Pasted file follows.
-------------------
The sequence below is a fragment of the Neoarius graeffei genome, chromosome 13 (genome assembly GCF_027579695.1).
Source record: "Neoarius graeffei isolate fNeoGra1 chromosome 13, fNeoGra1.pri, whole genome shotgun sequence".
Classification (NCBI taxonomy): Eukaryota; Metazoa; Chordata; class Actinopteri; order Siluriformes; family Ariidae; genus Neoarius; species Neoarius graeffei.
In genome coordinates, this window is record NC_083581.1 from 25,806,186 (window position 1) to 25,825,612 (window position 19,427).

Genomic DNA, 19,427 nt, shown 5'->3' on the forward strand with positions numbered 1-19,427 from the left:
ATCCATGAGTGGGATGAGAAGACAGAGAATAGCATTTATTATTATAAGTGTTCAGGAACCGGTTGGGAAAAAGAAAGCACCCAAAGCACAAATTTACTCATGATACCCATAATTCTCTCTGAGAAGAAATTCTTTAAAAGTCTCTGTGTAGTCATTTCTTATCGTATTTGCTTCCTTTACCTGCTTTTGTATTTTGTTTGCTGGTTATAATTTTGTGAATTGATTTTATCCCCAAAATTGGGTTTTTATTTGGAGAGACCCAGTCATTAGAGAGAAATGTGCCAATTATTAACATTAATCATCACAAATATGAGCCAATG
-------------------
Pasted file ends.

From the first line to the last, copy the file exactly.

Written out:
The sequence below is a fragment of the Neoarius graeffei genome, chromosome 13 (genome assembly GCF_027579695.1).
Source record: "Neoarius graeffei isolate fNeoGra1 chromosome 13, fNeoGra1.pri, whole genome shotgun sequence".
Classification (NCBI taxonomy): Eukaryota; Metazoa; Chordata; class Actinopteri; order Siluriformes; family Ariidae; genus Neoarius; species Neoarius graeffei.
In genome coordinates, this window is record NC_083581.1 from 25,806,186 (window position 1) to 25,825,612 (window position 19,427).

Genomic DNA, 19,427 nt, shown 5'->3' on the forward strand with positions numbered 1-19,427 from the left:
ATCCATGAGTGGGATGAGAAGACAGAGAATAGCATTTATTATTATAAGTGTTCAGGAACCGGTTGGGAAAAAGAAAGCACCCAAAGCACAAATTTACTCATGATACCCATAATTCTCTCTGAGAAGAAATTCTTTAAAAGTCTCTGTGTAGTCATTTCTTATCGTATTTGCTTCCTTTACCTGCTTTTGTATTTTGTTTGCTGGTTATAATTTTGTGAATTGATTTTATCCCCAAAATTGGGTTTTTATTTGGAGAGACCCAGTCATTAGAGAGAAATGTGCCAATTATTAACATTAATCATCACAAATATGAGCCAATG